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The air was full of the gentle strumming of ukuleles Tuesday morning last week as parents gathered in the music room of Lewis and Clark Elementary School as part of the annual volunteer breakfast. If they closed their eyes, they might have thought they were in Hawaii rather than Ladysmith.
It was the last performance of the year for the LCES Ukulele Club, a group started by Principal Harold Pellegreen this January, and it marked the culmination of five months of practice. Together with the LCES Chorus, conducted by director and music teacher Bettie French, some 30 ukulele students enthusiastically performed “Hawaiian Song” and the LCES school song, set to the tune of the Beatles’ “Eight Days a Week.”
The Ukulele Club is the newest of the several extracurricular clubs LCES offers.
“Research shows that those who get involved in extracurricular activities perform better on standardized tests,” Pellegreen told the assembly of roughly 25 parents Tuesday morning.
A musician himself, Pellegreen first stumbled across the small Hawaiian instrument at a music conference in 2012.
“One of the vendors had a ukulele on display, and I looked at it and I said, you know, I think I want to learn to play this doggone thing,” he said.
After receiving one for Christmas that year, Pellegreen spent a year learning to play and then realized it would be uniquely suited to elementary music students.
“As far as instruments are concerned, the learning curve on the ukulele is much easier initially,” he said. “It’s only four strings, and the basic chords are fairly simple to manipulate. So as soon as you learn three chords, you can play 100 songs.”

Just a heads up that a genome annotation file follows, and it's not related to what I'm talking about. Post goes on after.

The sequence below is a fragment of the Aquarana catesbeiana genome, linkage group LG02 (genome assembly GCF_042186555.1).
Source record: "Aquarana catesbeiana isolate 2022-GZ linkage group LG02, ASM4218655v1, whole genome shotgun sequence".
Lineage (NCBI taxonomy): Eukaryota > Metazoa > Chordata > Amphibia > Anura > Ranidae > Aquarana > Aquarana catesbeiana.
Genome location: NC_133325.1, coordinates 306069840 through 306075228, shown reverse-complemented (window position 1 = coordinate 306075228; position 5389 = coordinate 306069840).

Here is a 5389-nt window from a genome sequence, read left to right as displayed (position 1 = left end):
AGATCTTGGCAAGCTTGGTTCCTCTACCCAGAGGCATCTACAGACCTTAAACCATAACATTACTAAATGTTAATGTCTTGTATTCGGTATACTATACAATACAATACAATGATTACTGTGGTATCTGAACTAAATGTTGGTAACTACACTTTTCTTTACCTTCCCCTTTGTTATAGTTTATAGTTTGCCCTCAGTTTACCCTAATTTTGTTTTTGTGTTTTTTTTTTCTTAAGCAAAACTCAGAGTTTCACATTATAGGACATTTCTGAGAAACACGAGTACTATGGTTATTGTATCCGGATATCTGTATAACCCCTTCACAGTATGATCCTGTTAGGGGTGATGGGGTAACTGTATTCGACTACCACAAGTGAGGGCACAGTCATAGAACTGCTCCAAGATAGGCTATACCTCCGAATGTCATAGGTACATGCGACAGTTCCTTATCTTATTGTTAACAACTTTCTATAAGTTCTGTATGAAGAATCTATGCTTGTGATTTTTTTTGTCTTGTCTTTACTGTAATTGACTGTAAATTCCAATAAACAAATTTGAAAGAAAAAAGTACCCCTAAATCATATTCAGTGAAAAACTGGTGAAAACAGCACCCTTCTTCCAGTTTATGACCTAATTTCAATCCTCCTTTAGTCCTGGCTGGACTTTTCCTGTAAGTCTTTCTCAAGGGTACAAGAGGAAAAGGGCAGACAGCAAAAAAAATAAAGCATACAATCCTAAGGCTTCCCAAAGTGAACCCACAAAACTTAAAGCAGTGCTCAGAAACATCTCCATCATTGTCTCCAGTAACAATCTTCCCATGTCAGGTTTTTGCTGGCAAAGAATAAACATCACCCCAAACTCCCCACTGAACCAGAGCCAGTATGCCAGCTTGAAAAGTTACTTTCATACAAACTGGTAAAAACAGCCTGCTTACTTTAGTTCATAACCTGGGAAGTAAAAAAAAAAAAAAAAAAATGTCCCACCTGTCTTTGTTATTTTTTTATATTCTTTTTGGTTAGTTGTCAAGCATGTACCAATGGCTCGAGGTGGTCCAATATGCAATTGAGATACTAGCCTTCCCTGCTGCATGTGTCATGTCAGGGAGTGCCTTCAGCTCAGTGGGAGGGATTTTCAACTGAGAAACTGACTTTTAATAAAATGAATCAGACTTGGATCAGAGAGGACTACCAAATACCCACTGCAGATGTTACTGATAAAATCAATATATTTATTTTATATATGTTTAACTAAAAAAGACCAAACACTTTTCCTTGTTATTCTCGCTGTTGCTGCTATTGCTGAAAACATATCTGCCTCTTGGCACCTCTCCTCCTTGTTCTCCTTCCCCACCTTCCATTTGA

To secure the instruments, which can be purchased for less than $50 each, Pellegreen last spring applied for and received a $500 educational grant from the Rappahannock Electrical Cooperative. These funds allowed him to buy 30 ukuleles for the club, although many children’s families chose to purchase their own.
Throughout the winter and fall, the group of fourth and fifth graders met once a week after school to practice together. On these afternoons, not only did the students learn repertoire together as an ensemble, but Pellegreen set aside time to spotlight those students who had learned music on their own and wished to perform for their peers.
Kaedin Donawa was one of the most eager of those students. The fifth grader, who is also learning how to play drums from a friend, said he practices his ukulele—which he described as “pretty awesome”— every day.
“I like how it’s small and it’s just plain perfect,” Kaedin said. “It reminds me of Hawaii.”
Both Kaedin and Chris Poole, another fifth grader who said he practices “every other day” said they wanted to keep playing the instrument in the future.
Pellegreen plans to continue the club next year and said that students have even asked him about summer sessions, a possibility he is looking into.
“I could not have been happier with their attitude and their enjoyment,” he said. “Everyone’s looking forward to ukulele practice.”